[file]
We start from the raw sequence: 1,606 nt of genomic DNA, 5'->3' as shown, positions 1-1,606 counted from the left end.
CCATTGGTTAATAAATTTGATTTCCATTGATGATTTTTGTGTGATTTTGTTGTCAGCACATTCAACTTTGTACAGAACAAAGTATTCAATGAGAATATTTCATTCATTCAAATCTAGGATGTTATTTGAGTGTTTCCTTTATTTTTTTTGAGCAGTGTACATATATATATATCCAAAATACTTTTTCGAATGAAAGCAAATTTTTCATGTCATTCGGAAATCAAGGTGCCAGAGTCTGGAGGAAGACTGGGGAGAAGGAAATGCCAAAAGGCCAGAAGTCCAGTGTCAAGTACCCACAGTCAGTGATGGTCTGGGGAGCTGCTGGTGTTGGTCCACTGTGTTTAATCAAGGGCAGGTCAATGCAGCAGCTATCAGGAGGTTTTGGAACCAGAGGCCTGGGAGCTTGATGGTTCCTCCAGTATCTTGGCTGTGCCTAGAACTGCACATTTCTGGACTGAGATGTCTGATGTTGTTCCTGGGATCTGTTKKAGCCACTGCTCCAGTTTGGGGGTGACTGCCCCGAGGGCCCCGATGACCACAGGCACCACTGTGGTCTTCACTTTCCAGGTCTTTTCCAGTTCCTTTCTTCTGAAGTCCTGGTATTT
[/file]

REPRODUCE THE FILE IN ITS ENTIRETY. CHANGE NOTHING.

We start from the raw sequence: 1,606 nt of genomic DNA, 5'->3' as shown, positions 1-1,606 counted from the left end.
CCATTGGTTAATAAATTTGATTTCCATTGATGATTTTTGTGTGATTTTGTTGTCAGCACATTCAACTTTGTACAGAACAAAGTATTCAATGAGAATATTTCATTCATTCAAATCTAGGATGTTATTTGAGTGTTTCCTTTATTTTTTTTGAGCAGTGTACATATATATATATCCAAAATACTTTTTCGAATGAAAGCAAATTTTTCATGTCATTCGGAAATCAAGGTGCCAGAGTCTGGAGGAAGACTGGGGAGAAGGAAATGCCAAAAGGCCAGAAGTCCAGTGTCAAGTACCCACAGTCAGTGATGGTCTGGGGAGCTGCTGGTGTTGGTCCACTGTGTTTAATCAAGGGCAGGTCAATGCAGCAGCTATCAGGAGGTTTTGGAACCAGAGGCCTGGGAGCTTGATGGTTCCTCCAGTATCTTGGCTGTGCCTAGAACTGCACATTTCTGGACTGAGATGTCTGATGTTGTTCCTGGGATCTGTTKKAGCCACTGCTCCAGTTTGGGGGTGACTGCCCCGAGGGCCCCGATGACCACAGGCACCACTGTGGTCTTCACTTTCCAGGTCTTTTCCAGTTCCTTTCTTCTGAAGTCCTGGTATTT